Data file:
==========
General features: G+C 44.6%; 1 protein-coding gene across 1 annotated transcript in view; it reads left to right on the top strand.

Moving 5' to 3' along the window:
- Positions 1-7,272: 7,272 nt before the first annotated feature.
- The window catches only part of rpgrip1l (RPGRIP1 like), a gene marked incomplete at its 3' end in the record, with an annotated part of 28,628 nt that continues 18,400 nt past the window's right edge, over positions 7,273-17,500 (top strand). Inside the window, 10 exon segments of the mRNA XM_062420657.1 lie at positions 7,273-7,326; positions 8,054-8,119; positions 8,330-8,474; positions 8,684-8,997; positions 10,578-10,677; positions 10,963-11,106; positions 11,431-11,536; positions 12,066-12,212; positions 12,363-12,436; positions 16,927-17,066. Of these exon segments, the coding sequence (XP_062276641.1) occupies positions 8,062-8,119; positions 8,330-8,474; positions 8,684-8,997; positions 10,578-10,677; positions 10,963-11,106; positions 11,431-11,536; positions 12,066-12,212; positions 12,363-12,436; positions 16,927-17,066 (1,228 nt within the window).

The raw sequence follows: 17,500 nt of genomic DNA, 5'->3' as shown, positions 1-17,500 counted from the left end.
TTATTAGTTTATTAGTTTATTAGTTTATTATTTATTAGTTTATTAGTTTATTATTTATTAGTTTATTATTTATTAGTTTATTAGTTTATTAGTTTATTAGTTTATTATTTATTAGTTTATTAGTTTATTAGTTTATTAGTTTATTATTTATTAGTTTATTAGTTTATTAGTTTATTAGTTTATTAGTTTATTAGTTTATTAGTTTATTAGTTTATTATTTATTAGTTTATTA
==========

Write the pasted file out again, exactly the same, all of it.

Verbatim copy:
General features: G+C 44.6%; 1 protein-coding gene across 1 annotated transcript in view; it reads left to right on the top strand.

Moving 5' to 3' along the window:
- Positions 1-7,272: 7,272 nt before the first annotated feature.
- The window catches only part of rpgrip1l (RPGRIP1 like), a gene marked incomplete at its 3' end in the record, with an annotated part of 28,628 nt that continues 18,400 nt past the window's right edge, over positions 7,273-17,500 (top strand). Inside the window, 10 exon segments of the mRNA XM_062420657.1 lie at positions 7,273-7,326; positions 8,054-8,119; positions 8,330-8,474; positions 8,684-8,997; positions 10,578-10,677; positions 10,963-11,106; positions 11,431-11,536; positions 12,066-12,212; positions 12,363-12,436; positions 16,927-17,066. Of these exon segments, the coding sequence (XP_062276641.1) occupies positions 8,062-8,119; positions 8,330-8,474; positions 8,684-8,997; positions 10,578-10,677; positions 10,963-11,106; positions 11,431-11,536; positions 12,066-12,212; positions 12,363-12,436; positions 16,927-17,066 (1,228 nt within the window).

The raw sequence follows: 17,500 nt of genomic DNA, 5'->3' as shown, positions 1-17,500 counted from the left end.
TTATTAGTTTATTAGTTTATTAGTTTATTATTTATTAGTTTATTAGTTTATTATTTATTAGTTTATTATTTATTAGTTTATTAGTTTATTAGTTTATTAGTTTATTATTTATTAGTTTATTAGTTTATTAGTTTATTAGTTTATTATTTATTAGTTTATTAGTTTATTAGTTTATTAGTTTATTAGTTTATTAGTTTATTAGTTTATTAGTTTATTATTTATTAGTTTATTA